Fear and Danger in New York2021-05-28T15:37:15-04:00


Fear and Danger in New York

This resource is adapted from the New-York Historical Society’s Battle of Brooklyn curriculum.

Forcing the Hudson River Passage

William Joy, Forcing the Hudson River Passage, ca. 1835. New-York Historical Society, Gift of the Travelers Insurance Company.

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Mrs. A. Hampton to her daughter

“Mrs. A. Hampton to her daughter, [Three miles from New York],” August 4, 1776. Richard Maass, Collection of Westchester and New York State, courtesy of the Fales Library and Special Collections, New York University Libraries.

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3 miles from New York
August 4th 1776
I have been as far as Haverstraw since you left this but could not content myself so far from my mother so Nancy and I returned that same day about four hours before the ships went up the river. I never underwent such a fright in all my life. Cannons roaring, drums beating to arms all things in confusion, my mother out of town, not a friend to go to. Poor Nancy and I we had no other refuge but to run for our lives and indeed we was in great danger but I was insensible of it for the bullets flew thick over our heads as we went up the Bowery but thank god we escaped. What we are reserved for heaven only knows. I left the city, but I was worried about my mother, so I came back. That same day, the city was attacked by British ships sailing up the Hudson River. Everything was chaos. I have never been so scared in my life. We ran for our lives while bullets flew over our heads. We escaped, but only heaven knows why.
I hope you spend your time more agreeable than we do here for there is nothing to be heard but rumor upon rumor so that I think our time ought to be spent in supplicating god that he would be gracious and gather us from all places whence we are scattered and bring us to our native place and that he would establish us upon such foundations of righteousness and peace that it may nevermore be in the power of our restless adversaries to disturb us. Dear Polly, I have a good deal to say more but shall conclude at present with my earnest wish for your welfare from your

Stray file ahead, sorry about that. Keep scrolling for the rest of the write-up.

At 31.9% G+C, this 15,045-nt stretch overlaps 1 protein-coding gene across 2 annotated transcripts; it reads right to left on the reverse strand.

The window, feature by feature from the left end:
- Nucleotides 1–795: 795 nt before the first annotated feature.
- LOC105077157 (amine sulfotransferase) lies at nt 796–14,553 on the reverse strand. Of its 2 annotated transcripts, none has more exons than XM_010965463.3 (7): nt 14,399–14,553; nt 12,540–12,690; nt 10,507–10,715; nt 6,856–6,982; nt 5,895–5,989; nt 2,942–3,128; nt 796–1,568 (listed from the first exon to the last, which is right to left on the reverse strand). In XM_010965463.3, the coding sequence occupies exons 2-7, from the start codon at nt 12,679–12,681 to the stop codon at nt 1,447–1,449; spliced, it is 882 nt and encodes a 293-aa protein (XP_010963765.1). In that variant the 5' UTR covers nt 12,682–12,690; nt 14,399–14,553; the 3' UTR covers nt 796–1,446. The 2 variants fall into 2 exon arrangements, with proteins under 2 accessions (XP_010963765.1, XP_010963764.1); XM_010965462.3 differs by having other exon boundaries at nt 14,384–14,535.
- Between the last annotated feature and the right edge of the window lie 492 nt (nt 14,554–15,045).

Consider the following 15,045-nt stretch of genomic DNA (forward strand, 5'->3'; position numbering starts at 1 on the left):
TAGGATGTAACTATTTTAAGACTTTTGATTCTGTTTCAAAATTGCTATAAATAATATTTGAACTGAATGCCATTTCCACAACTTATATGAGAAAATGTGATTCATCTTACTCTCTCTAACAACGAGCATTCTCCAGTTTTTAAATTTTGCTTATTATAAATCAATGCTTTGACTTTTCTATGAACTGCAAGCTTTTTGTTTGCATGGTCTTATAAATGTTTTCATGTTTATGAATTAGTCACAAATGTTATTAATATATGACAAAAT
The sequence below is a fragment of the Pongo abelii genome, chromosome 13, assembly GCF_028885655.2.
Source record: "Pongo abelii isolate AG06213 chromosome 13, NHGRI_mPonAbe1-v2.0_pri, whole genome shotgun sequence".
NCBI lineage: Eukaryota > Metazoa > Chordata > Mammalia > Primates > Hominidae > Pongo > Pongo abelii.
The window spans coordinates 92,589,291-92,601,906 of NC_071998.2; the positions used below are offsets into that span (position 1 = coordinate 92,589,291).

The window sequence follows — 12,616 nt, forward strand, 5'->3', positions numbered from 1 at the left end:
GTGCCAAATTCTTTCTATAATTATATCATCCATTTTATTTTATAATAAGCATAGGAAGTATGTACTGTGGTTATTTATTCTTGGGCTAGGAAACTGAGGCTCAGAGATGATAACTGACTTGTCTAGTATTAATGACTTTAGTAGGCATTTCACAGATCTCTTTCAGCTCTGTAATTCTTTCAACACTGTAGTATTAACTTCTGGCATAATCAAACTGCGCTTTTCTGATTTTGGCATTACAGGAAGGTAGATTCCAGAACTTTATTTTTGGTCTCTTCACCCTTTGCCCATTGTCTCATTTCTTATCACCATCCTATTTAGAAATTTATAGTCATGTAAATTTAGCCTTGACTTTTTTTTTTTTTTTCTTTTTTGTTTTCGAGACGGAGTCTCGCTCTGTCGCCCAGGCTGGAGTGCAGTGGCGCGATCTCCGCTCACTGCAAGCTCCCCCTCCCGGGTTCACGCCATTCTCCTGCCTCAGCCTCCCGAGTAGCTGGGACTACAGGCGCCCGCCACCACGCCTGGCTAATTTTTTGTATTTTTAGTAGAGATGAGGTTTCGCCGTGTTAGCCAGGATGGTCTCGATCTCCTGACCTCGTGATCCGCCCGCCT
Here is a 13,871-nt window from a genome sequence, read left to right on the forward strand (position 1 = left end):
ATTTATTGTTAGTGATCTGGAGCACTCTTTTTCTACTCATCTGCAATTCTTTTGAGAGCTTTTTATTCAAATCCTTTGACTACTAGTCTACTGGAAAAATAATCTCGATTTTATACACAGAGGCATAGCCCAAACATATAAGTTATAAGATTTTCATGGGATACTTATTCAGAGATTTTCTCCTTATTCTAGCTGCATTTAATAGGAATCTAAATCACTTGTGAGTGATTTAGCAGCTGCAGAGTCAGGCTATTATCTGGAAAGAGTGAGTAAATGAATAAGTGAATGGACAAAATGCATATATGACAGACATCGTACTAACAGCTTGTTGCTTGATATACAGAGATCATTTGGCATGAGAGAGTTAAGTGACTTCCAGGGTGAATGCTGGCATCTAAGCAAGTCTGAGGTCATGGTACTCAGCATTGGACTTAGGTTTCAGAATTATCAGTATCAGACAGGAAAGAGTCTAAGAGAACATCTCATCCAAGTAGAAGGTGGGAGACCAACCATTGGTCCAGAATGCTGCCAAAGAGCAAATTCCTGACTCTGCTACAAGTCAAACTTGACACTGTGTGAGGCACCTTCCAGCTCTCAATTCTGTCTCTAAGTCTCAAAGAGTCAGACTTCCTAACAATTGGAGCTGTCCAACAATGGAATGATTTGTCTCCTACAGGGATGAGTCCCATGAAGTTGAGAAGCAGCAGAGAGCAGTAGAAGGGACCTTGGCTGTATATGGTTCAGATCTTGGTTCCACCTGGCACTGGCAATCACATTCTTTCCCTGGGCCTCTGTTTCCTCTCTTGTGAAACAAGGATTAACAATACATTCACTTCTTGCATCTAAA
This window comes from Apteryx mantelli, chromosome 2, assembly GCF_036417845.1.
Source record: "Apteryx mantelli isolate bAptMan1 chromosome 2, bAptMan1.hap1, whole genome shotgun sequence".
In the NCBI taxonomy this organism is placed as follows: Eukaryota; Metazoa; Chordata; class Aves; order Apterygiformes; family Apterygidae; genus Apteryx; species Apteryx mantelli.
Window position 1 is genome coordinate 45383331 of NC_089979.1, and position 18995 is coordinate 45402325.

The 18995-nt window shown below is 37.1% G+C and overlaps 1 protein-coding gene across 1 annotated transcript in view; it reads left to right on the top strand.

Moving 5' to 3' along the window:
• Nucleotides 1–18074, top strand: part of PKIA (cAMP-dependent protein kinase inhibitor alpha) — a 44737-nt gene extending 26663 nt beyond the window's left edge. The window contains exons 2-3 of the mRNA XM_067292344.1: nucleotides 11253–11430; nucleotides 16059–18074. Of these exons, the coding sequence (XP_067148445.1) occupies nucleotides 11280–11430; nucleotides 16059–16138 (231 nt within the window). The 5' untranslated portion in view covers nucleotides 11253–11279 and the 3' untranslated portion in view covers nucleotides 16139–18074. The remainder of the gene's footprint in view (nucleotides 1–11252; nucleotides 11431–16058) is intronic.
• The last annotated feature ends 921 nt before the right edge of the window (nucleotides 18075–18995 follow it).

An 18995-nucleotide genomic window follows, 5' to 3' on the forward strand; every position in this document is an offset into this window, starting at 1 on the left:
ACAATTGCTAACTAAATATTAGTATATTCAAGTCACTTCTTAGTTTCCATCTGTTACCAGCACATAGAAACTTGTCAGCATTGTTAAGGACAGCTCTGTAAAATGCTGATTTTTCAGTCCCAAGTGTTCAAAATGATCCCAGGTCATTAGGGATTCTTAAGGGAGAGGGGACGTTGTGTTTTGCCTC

Affectionate Mother
A Hampton

I hope things are better for you. All we do here is worry about what might happen next. We obsess over rumors, but I think we would do better to ask God to save us. I have more to say, but I’ll stop here. I hope you are well.

“Mrs. A. Hampton to her daughter, [Three miles from New York],” August 4, 1776. Richard Maass, Collection of Westchester and New York State, courtesy of the Fales Library and Special Collections, New York University Libraries.

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Before the outbreak of the Revolutionary War, New York City was a thriving port city with a population of around 25,000 people. The early events of the war caused this number to drop quickly. The first mass departure happened when news of the Battles of Lexington and Concord reached New York in April 1775. Excited to join the uprising, the Sons of Liberty rose up and overthrew the colonial government. Lieutenant Governor Cadwallader Colden retreated to Long Island, and Governor Tryon moved his headquarters to a ship in New York Harbor. By September, a third of the city’s population had fled, most of them Loyalists who feared attacks from the Patriots in power. In early 1776, it became clear that New York would be the next major battleground of the war, causing thousands more to flee before the gathering storm. Those who ran left behind homes and possessions that they were unlikely to ever recover. By July 1776, only about 5,000 residents remained. Those who stayed faced grave dangers.